The startup world can be a tough business. It requires passion, business smarts, and a supportive team willing to put in the effort. The stereotypical entrepreneur runs on very little sleep, lots of caffeine, ramen noodles, and isolation. This idea has been glorified and encouraged—sacrifices necessary for achievement. However, this is not helpful or healthy when it comes to long-term success.
Debilitating mental health issues can severely affect one’s daily grind (Maclean’s). Reality is, the number of Canadians facing down these issues is growing as employee stress levels rise. A 2019 study by Morneau Shepell Ltd. discovered that over one-third of employees report being more stressed now from personal issues and work than they were five years ago. This is supported by the high living costs of big cities such as Vancouver and Toronto. It’s also supported by a need to “always be on” for our personal and professional lives.
Every day, approximately 500,000 Canadians find themselves unable to work due to mental health issues. According to Maclean’s, “At startups, burnout is as common as communal spaces.” Similar to the tech industry, the startup world seems to be getting hit hard by burnout thanks to little or no health benefits alongside higher expectations of productivity and longer hours.
It’s a lot.
Not to mention, there’s pressure on leaders and employees to succeed in this new venture due to higher stakes. And when you believe so surely in something, burnout can sneak up on you. You may not even notice the signs when you are filled with adrenaline and a deep-rooted passion to see a project through.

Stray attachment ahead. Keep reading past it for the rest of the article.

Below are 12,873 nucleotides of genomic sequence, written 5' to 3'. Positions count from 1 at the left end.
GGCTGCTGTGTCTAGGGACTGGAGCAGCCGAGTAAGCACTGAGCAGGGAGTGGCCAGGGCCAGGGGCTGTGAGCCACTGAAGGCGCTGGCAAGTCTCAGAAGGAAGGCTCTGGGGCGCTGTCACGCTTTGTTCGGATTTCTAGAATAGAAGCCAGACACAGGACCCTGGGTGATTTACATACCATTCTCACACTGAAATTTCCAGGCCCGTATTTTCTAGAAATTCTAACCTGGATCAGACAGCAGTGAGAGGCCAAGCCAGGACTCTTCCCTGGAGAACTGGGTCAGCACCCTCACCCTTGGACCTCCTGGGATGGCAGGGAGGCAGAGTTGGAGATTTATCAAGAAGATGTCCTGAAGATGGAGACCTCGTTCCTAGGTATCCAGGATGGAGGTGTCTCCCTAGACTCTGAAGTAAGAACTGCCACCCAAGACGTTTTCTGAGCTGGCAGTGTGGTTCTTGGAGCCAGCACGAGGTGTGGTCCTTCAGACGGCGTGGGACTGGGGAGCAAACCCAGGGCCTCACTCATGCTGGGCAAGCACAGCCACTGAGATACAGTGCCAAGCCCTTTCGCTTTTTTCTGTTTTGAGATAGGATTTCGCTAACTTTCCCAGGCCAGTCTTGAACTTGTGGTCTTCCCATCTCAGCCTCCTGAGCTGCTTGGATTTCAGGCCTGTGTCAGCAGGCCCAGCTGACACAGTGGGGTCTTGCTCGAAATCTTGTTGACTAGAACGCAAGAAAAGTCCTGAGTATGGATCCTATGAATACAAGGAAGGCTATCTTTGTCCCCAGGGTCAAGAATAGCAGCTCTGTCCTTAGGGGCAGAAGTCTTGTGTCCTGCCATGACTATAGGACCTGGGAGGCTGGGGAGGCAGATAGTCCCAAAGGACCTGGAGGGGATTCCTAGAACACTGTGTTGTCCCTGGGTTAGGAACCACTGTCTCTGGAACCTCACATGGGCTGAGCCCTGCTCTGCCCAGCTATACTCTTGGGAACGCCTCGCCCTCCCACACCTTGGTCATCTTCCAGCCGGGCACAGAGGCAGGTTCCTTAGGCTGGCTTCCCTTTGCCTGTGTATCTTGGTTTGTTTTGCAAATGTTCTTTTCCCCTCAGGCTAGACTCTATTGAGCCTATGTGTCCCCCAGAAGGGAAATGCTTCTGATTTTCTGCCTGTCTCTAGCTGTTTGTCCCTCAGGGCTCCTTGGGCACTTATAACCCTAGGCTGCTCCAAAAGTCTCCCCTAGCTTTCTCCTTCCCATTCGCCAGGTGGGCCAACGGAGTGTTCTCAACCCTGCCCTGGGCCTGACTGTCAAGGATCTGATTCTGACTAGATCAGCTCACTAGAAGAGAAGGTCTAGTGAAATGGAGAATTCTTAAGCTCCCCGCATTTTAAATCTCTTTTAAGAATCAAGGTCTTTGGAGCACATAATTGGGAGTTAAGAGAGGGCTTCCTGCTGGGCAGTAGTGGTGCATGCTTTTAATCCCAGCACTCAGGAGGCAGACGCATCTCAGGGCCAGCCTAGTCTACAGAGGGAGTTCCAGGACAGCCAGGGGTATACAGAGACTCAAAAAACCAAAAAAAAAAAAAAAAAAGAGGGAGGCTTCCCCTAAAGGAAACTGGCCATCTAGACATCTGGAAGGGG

As the co-founder of Buffer explains from personal experience, “As soon as the adrenaline subsided my body, and mind, I suddenly realized everything I’d gone through. That’s when the burnout really hit me. The adrenaline had been masking things.”
If we’re constantly driven, moving, and thinking of the next thing on our ever-growing to-do list, we can get lost in our work. Especially if we’re trying to prove something (due to imposter syndrome or self-worth) and need to shove any insecurities deep down to obtain investors.
Additionally, we might miss our body’s signals that we’re overdoing it or feeling entirely overwhelmed. When this happens, it’s easy to have “nothing left” in the tank and lose motivation as soon as a project is complete.
Startup companies used to get away with offering employees less but with room to gain; however, putting employee mental health first (also from a leadership standpoint) is an overdue necessity. Deloitte Canada’s research revealed a significant ROI (return on investment) when companies implemented workplace mental health programs. According to Deloitte Canada, prioritizing employee wellness across the spectrum of mental health can lead to improved job performance and mitigate the costs of doing nothing at work. That’s a win-win.
Are you experiencing burnout and searching for more information? Continue reading about Burnout Support and Prevention Resources: Are There Enough?